As far as I could remember, every trip I’ve made to Baguio always included a visit to the Good Shepherd Convent on Gibraltar Road. And, it seemed, so did everyone else.
The Good Shepherd Convent is the place to buy all kinds of enticing sweets: strawberry jam, peanut brittle, angel cookies, snowballs, lengua de gato, and, of course, the very desirable ube jam.
Bearing the label Mountain Maid, these products are made by the nuns of the Religious of the Good Shepherd (RGS) congregation, and that adds much to their appeal. After all, they’re baked and cooked by virtuous nuns who have selflessly dedicated themselves to helping others.
Every jar of cookies, every pack of peanuts, every bottle of jam bought goes to helping finance the college education of youth from the Cordilleras.
Recently the nuns have come up with a new product, the second edition of their cookbook that was published in 2008. Titled “The Good Food Book, with Recipes from the Garden,” this new edition contains recipes contributed by the Lay Affiliates of the Good Shepherd, as well as by Sr. Guadalupe Bautista, RGS, and Sr. Marion Chipeco, RGS.
According to book editor Julie Cabatit-Alegre, the recipes are grouped into two categories: Bahay Kubo, which uses vegetables that grow in the backyard (as in the folk song); and Baguio Basket, for recipes that use fruits and vegetables grown in the highlands.
The recipes are thus anchored on the concept of freshness and simplicity. Many of them are also treasured recipes that have been passed on from generation to generation.
A bonus is the recipe for strawberry jam a la Sr. Mary Assumption Ocampo, which is listed at the end of the book. The recipe probably comes close to recreating the famous Mountain Maid jam sold at the Good Shepherd convent.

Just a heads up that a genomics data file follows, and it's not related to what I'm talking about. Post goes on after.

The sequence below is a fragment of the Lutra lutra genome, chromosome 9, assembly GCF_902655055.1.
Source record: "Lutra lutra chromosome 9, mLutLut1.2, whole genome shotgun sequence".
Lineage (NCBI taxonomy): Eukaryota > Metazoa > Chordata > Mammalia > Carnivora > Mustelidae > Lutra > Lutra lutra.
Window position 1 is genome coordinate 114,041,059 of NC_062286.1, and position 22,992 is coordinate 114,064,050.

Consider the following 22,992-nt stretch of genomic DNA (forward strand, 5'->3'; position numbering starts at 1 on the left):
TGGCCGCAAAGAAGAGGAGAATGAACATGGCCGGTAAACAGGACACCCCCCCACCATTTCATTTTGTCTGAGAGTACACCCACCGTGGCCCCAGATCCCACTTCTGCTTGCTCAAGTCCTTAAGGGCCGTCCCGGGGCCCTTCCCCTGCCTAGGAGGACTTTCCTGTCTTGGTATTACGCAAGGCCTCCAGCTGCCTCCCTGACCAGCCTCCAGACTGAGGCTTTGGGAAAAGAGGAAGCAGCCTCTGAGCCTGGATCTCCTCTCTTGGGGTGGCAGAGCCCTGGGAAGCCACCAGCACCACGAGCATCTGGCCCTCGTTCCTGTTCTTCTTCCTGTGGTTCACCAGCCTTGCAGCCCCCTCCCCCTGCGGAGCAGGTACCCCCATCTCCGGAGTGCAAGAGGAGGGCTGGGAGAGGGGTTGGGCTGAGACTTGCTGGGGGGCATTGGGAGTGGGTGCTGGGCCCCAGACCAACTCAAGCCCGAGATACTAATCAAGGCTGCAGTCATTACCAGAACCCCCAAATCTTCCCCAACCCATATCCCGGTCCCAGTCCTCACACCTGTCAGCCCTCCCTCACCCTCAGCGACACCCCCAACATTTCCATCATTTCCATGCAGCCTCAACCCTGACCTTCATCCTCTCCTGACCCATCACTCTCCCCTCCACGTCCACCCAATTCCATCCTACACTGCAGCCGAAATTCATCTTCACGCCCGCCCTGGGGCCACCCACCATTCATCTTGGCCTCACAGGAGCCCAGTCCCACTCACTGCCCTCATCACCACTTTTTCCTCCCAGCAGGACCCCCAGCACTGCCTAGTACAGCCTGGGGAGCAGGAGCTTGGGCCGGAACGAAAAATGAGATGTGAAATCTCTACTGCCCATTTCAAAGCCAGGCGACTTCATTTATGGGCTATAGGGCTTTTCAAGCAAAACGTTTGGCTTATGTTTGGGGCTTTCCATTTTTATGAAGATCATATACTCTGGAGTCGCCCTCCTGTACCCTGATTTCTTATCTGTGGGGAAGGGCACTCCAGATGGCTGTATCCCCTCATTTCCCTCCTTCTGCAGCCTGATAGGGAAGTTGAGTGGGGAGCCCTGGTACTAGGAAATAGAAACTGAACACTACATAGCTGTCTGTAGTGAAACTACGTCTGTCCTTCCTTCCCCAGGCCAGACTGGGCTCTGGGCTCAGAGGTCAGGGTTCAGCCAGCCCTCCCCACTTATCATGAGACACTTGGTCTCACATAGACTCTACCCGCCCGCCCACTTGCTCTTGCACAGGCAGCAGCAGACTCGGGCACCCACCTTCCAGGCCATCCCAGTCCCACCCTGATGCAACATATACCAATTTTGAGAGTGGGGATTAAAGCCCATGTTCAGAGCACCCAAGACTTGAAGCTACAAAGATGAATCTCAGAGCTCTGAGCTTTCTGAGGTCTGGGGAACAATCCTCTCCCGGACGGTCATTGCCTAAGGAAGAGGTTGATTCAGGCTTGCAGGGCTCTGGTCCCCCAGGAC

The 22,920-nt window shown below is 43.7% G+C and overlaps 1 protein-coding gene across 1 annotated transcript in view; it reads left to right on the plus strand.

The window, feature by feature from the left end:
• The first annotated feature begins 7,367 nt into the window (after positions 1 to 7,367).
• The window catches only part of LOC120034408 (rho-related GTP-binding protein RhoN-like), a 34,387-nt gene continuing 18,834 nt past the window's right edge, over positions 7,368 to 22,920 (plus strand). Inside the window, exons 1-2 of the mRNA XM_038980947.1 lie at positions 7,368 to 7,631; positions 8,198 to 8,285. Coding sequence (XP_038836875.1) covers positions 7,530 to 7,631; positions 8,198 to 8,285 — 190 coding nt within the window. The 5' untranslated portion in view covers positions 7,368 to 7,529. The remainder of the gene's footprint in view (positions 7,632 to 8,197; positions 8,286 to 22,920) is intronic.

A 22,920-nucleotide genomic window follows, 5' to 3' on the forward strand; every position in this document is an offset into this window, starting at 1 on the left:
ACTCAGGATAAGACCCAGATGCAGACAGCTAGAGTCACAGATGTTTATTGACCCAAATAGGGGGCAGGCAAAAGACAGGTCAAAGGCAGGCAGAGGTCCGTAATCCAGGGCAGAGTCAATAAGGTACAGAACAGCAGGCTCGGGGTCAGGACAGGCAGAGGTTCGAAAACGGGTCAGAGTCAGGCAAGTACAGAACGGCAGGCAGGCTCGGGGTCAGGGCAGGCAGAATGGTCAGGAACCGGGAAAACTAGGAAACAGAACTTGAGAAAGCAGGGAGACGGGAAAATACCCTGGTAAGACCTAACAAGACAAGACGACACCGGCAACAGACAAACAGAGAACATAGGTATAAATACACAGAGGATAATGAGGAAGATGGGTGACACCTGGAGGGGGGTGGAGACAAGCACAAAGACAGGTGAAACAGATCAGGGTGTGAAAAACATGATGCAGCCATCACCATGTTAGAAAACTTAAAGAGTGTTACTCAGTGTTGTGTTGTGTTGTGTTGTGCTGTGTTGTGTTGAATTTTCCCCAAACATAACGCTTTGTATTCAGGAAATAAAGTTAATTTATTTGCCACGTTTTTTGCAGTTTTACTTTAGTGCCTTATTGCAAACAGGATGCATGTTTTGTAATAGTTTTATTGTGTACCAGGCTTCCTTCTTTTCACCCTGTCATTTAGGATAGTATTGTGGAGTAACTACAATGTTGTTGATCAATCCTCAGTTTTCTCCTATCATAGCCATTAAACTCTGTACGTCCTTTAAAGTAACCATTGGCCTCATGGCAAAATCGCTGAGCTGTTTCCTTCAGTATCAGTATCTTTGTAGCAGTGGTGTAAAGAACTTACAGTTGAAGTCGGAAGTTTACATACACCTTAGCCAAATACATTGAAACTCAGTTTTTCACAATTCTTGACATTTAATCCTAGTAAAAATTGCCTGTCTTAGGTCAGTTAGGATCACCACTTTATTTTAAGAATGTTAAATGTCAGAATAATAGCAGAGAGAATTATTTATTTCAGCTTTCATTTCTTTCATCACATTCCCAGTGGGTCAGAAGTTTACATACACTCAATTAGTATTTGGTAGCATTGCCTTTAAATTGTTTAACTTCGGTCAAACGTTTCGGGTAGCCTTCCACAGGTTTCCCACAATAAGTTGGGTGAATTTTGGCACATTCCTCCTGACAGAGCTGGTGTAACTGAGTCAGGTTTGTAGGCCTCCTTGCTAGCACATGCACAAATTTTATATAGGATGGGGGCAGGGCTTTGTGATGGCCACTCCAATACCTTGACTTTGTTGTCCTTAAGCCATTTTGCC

Meanwhile, here’s Sister Guadalupe’s recipe for banana chips, which I tried last weekend. Made with only four ingredients, it’s easy to do and makes an ideal, healthy snack.
The Good Food Book is P280 a copy, available at Good Shepherd Convent, 1043 Aurora Blvd., Quezon City (tel. 9136433 and 9136437) and at Mountain Maid Training Center, Good Shepherd Baguio, 15 Gibraltar Rd., Mines View, Baguio City; tel. (074) 4242496 and (074) 4423865.
Sweet banana chips
(Recipe of Sr. Guadalupe Bautista, RGS)
For the syrup:
1 c sugar
3 c water
For the bananas:
10 unripe saba bananas
1-2 c cooking oil
Make the syrup:
Combine the sugar and water in a medium-size saucepan. Bring to a boil. Let boil until sugar dissolves completely and liquid is clear. Set aside.
Fry the bananas:
Cut the bananas lengthwise into thin slices. You may also cut them crosswise or diagonally. Heat the cooking oil in a frying pan and fry the bananas until half cooked (you may have to do this in batches). Transfer the half-cooked bananas to a plate lined with paper towels.
Dip the bananas in the prepared syrup, then transfer them to a plate. Reheat the cooking oil and fry the bananas a second time until they are a golden orange color and crunchy. Let cool, then serve, or pack them in airtight containers. If desired, serve with extra sugar.